Caring for your dog, not your ego.

Everything you need to know to develop the best relationship with your dog.

Thinking of buying a dog?  You need to read this first, there is a very real chance you’re not ready.  Already have a dog?  No worries, this might help you tighten up your game a bit.
buying a dog is not a light decision

So you are thinking about buying a dog (or adopting/rescuing).  This is the perfect opportunity for you to double, triple, or even quadruple check your decision to become a dog owner. You’re not buying a new TV, motorcycle, or even a car. A dog has 24/7 needs and is a living, breathing, thinking, feeling, loving, hurting, being.   That’s heavy, I know.

Here are 10 big things to think about before beginning to even think about selecting a do (dog selection is a completely separate and substantial topic to be covered later).

DURATION

Depending on the breed you are considering, dogs have lifespans that range from 8-10 years on the low range to upwards of 15+ on the high side. For a lot of people, rescuing is the best option and mixed breeds are known for their health and longevity. Plan on spending the next 10-15 years being focused on the things on the rest of this list.

Are you ready for a commitment that long?

COST

Allow me to tell you the simple fact that dogs ain’t cheap. Far from it. People have no clue what they are getting into, hence why I am making a point to let them know right now.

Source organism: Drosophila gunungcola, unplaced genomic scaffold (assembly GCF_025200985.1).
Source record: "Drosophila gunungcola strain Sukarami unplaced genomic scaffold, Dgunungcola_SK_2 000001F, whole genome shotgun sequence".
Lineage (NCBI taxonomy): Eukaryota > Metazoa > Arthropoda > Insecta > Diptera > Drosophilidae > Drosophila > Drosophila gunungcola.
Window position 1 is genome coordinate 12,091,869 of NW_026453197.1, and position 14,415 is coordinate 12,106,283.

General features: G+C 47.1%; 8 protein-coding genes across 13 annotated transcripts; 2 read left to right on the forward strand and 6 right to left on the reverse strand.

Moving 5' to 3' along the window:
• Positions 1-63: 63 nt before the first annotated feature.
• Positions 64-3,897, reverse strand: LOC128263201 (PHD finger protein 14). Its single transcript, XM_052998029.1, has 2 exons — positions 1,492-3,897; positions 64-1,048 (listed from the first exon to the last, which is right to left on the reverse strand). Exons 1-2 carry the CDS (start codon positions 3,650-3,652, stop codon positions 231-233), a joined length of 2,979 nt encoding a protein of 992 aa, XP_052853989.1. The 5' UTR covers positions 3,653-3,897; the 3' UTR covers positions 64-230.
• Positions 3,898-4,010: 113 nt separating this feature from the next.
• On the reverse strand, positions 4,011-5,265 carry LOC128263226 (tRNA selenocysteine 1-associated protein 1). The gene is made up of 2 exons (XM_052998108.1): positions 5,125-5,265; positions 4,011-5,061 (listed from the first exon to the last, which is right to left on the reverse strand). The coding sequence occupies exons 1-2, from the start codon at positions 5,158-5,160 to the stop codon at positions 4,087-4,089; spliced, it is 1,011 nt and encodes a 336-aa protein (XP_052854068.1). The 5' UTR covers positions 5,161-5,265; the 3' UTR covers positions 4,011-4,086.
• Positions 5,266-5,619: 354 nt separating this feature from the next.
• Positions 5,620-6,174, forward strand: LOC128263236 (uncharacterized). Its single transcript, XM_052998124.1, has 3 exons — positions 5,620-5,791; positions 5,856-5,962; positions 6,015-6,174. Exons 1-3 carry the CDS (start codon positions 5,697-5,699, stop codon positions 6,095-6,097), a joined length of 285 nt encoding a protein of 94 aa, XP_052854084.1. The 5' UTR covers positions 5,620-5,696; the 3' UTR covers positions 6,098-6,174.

I have owned dogs of various sizes and breeds for over 20 years. With all that experience it is safe to say I know how and when to cut costs, and when to bite the bullet. The average owner or even the new owner for that matter does not have that experience or knowledge, which means they pay the most.

It is very safe to say that you can expect to spend $2000 a year on the VERY low end of a medium sized dog, and upwards of $3,000 a year for that same medium sized dog. That is a VERY rough estimate. Obviously that does not account for emergencies, which cost a LOT of money.

Food and regular veterinary care are the most expensive and regular costs. I am 100% against feeding your dog any type of dog food that you buy in the dog food isle of the grocery store. If you are feeding raw food, then fine, a human store is acceptable. Generally speaking though, all the quality dog food is either going to be at a feed store (if you live in a rural area) or a specialty dog store (urban folks). The good dog food is not cheap, but it is worth every penny.

Bottom line, dogs cost money and you need to be prepared for that. You should anticipate setting a minimum of $100 a month aside for your dog’s care and anything leftover gets rolled over to save for that unforeseen trip to the vet because your dog thought those new Victoria Secret panties were for dinner.

Are you ready for 15 years of that?

WORK

Does your job even provide you with the time to be a good dog owner? What time do you have to be to work? You will need to get up even earlier to take Fido for a walk. What time do you get home from work? Don’t forget, he’s been holding his pee ALL day. Do you work alternating shifts? Dog’s thrive on consistency and need to know what to expect on a daily basis when it comes to their food and bathroom breaks.

Are you ready to look for a new job if you have to?